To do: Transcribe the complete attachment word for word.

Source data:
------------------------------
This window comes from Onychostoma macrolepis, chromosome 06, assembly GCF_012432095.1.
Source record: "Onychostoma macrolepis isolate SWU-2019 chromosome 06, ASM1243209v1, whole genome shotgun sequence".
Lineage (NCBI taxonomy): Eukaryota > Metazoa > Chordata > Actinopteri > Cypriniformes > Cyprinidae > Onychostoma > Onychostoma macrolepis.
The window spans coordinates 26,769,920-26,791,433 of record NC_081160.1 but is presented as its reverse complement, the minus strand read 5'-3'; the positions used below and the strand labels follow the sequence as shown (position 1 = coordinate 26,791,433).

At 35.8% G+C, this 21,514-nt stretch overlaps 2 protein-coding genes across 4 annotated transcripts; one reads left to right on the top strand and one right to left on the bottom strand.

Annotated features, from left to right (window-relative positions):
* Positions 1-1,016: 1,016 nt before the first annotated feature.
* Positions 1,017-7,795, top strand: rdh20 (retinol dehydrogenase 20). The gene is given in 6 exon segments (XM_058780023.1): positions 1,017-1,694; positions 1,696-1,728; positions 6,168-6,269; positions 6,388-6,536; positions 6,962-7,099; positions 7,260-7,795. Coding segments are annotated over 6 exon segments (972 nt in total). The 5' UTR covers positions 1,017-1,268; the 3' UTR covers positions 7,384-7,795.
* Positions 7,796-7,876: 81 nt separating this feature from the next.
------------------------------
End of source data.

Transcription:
This window comes from Onychostoma macrolepis, chromosome 06, assembly GCF_012432095.1.
Source record: "Onychostoma macrolepis isolate SWU-2019 chromosome 06, ASM1243209v1, whole genome shotgun sequence".
Lineage (NCBI taxonomy): Eukaryota > Metazoa > Chordata > Actinopteri > Cypriniformes > Cyprinidae > Onychostoma > Onychostoma macrolepis.
The window spans coordinates 26,769,920-26,791,433 of record NC_081160.1 but is presented as its reverse complement, the minus strand read 5'-3'; the positions used below and the strand labels follow the sequence as shown (position 1 = coordinate 26,791,433).

At 35.8% G+C, this 21,514-nt stretch overlaps 2 protein-coding genes across 4 annotated transcripts; one reads left to right on the top strand and one right to left on the bottom strand.

Annotated features, from left to right (window-relative positions):
* Positions 1-1,016: 1,016 nt before the first annotated feature.
* Positions 1,017-7,795, top strand: rdh20 (retinol dehydrogenase 20). The gene is given in 6 exon segments (XM_058780023.1): positions 1,017-1,694; positions 1,696-1,728; positions 6,168-6,269; positions 6,388-6,536; positions 6,962-7,099; positions 7,260-7,795. Coding segments are annotated over 6 exon segments (972 nt in total). The 5' UTR covers positions 1,017-1,268; the 3' UTR covers positions 7,384-7,795.
* Positions 7,796-7,876: 81 nt separating this feature from the next.